A three-page letter came from the desk of housing authority Commissioner Lee Lindsey Wednesday. It was addressed to no one in particular, but it made its way to some members of the Little Rock Board of Directors, the mayor and city manager.

Lindsey’s letter was “provided in response to the various attempts to shape the narrative in the Little Rock community pertaining to the role of the Board of Commissioners, Finances, and the existence of Central Arkansas Housing Corporation and their structure.”

A lot has been happening at the Little Rock housing authority, which is formally known as the Metropolitan Housing Alliance. Mayor Frank Scott Jr. on Wednesday alerted everyone on the five-member, self-appointing commission they should resign from their positions immediately in light of recent troubling money and management issues.


The call for resignations follows years of poor financial management at the Metropolitan Housing Alliance and reports from the U.S. Department of Housing and Urban Development that detail money and management mishaps.

An August report from the federal agency noted the Little Rock housing authority was “troubled” and requested the group submit a recovery plan. The Central Arkansas Housing Corporation, a nonprofit created by the housing authority, was also included in the accusations of wrongdoings. Nearly $30 million between the two entities is in question.


Two of the commissioners, Lindsey and Branndii Peterson, are up for a second term at the end of September. A spot formerly filled by Louis Jackson is vacant after he resigned in August. Kerry Wright and Leta Anthony make up the remaining two positions. City officials are responsible for confirming or denying appointments to the board, and the power that city officials are exercising now is one alternative option to removing commissioners at the housing authority.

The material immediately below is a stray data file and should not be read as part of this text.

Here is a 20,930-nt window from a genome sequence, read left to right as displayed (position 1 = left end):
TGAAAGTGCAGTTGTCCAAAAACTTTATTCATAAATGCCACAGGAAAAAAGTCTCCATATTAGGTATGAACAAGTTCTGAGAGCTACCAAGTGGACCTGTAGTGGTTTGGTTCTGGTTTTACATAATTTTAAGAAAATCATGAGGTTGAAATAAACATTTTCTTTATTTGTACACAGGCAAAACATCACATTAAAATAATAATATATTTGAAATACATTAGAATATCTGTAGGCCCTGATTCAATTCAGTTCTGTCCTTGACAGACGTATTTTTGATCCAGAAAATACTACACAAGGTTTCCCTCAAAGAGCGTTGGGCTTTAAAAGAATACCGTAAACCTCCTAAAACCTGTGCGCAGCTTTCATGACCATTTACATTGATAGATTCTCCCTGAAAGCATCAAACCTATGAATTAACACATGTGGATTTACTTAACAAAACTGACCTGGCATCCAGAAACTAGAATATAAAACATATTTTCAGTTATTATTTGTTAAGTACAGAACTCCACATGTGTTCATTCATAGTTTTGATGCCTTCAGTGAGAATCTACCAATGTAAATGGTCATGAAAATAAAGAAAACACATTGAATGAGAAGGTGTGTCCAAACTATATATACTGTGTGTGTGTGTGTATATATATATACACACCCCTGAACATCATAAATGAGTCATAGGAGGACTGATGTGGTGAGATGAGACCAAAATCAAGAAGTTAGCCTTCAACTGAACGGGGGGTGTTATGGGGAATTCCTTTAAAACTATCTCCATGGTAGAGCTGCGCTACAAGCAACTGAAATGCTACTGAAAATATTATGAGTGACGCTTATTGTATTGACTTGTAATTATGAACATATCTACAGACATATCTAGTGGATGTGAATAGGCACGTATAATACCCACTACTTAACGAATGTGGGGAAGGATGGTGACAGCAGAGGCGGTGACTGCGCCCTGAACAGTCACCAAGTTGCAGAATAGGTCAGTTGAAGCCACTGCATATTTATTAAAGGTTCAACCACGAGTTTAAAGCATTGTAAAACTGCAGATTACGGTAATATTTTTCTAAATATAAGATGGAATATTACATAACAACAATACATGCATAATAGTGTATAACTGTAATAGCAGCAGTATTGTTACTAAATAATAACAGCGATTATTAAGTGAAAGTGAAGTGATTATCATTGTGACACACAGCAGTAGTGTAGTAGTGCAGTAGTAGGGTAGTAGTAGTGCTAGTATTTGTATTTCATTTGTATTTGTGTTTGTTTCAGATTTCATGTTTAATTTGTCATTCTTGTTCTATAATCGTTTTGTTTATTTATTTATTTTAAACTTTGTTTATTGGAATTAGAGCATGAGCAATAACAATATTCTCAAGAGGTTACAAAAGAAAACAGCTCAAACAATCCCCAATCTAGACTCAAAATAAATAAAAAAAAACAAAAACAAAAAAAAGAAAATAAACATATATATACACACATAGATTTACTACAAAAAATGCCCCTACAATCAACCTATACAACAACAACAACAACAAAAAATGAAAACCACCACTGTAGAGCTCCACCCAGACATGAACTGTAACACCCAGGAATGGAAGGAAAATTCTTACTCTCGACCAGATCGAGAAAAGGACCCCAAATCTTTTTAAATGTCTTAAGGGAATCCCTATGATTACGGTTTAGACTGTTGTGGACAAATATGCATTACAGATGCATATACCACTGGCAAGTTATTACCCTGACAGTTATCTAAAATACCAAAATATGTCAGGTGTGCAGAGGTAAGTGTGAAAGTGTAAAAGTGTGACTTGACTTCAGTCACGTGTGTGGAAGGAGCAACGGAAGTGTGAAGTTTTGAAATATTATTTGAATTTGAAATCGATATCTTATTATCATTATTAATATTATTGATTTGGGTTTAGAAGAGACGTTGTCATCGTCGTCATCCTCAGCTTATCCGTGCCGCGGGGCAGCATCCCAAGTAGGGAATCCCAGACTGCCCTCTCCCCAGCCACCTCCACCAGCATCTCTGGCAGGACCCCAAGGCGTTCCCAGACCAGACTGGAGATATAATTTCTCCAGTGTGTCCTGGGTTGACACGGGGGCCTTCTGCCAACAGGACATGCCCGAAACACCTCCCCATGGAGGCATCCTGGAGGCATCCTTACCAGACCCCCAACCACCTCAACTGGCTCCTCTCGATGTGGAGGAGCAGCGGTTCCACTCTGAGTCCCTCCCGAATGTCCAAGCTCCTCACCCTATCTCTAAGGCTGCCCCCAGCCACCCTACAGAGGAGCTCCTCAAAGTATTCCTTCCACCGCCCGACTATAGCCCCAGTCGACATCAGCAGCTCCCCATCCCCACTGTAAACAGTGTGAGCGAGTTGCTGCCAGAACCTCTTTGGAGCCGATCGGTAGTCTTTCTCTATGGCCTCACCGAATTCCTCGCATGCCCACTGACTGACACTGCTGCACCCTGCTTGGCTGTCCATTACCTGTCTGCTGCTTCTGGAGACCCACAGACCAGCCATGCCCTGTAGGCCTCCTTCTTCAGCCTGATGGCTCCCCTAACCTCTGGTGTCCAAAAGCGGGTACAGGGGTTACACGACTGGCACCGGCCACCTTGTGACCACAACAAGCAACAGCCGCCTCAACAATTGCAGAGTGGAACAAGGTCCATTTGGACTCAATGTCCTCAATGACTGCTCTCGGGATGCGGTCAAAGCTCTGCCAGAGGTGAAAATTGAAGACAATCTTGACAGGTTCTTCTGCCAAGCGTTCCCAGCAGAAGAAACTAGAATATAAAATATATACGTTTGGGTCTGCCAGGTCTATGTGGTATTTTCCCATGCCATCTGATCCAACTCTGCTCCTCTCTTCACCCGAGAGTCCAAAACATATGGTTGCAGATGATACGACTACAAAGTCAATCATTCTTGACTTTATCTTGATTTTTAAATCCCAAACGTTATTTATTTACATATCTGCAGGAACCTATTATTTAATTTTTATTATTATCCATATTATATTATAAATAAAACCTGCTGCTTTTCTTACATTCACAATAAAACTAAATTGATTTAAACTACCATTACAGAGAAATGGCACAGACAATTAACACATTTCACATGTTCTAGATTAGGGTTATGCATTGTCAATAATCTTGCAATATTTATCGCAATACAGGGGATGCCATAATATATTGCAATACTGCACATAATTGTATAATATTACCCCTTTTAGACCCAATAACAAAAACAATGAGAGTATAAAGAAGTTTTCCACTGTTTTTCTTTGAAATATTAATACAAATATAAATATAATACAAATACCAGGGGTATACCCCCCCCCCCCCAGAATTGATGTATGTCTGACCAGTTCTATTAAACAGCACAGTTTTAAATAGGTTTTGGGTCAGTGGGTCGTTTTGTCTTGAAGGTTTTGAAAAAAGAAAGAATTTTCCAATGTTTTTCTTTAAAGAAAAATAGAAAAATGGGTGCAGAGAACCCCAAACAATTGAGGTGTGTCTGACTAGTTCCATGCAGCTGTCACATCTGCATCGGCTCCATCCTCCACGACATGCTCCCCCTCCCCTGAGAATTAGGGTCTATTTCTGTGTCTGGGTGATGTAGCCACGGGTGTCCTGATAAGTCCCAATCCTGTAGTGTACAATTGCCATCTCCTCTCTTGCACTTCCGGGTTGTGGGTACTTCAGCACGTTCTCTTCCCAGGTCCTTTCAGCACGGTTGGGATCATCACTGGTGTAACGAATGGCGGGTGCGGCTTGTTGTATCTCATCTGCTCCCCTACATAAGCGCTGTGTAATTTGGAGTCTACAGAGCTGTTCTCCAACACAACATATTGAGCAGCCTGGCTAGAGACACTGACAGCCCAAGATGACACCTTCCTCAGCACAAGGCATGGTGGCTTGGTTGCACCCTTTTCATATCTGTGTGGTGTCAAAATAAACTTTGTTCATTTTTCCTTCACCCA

Commissioner Wright is the newest member to the Metropolitan Housing Alliance board. He said Wednesday he respectfully declined the mayor’s request for his resignation.


“I’ve only been here four of five months,” Wright said. “I’m not part of the problem. I’m here to fix it.”

Brian Chilson

Lindsey and Anthony also declined the request to resign, said mayoral spokesperson Aaron Sadler. Peterson “informed the mayor that she will not seek reappointment when her term expires on Sept. 30,” Sadler said.

Because three of the commissioners are trying to hold on to their posts, a public hearing will be held in the coming weeks. Sadler said it will likely take place on Sept. 26.

In Lindsey’s letter, he said the truth has not yet come out.


 “Some may question the timing of this document but it had been our hope that someone on the Board of Directors would recognize the flaws in the process that is being used and request more time and information,” it stated. “That of course has not been the case. Secondly, there is never a bad time to share the truth and facts.”

Referencing financials, Lindsey’s letter stated “The issue of the Finance Department at [the Metropolitan Housing Alliance] has been a problem through several administrations with no real urgency to correct the issues.”

The letter also took a shot at former executive directors (the commissioners hire and fire the person in this position, and it’s been quite the revolving door in recent years). 

“All the executive directors hired by the Board had the skills sets to adapt to the work to be done and lead the organization,” according to the letter. “From PHD’s to Master Degrees, the only thing that was missing was their will to do this very important work.”

The letter ended with this: 

Who, What and Why: There seems to be something else at work when it comes to the present and some of the former members of the Board of Commissioners. In every case, we are not found to have violated any rules of HUD. We recognize the same three entities that choose to oppress the members of the Board after being served up unfounded information, lies and threats of the removal of housing services to the Little Rock Community. It looks as if Mayor Scott has seen the show often enough that he is standing clear of it. The Board of Directors has stepped up to the plate to continue the effort. A letter therefore had to be requested from a higher up to give the look of validity to the effort. You have to consider if this is really a HUD issue, why does the Board of the Directors need to take the lead? If the authority is really in the hands totally, then HUD should take the steps. The Commissioners earlier filed a complaint of no confidence in Anthony Landecker and did it the right way without fanfare without the media.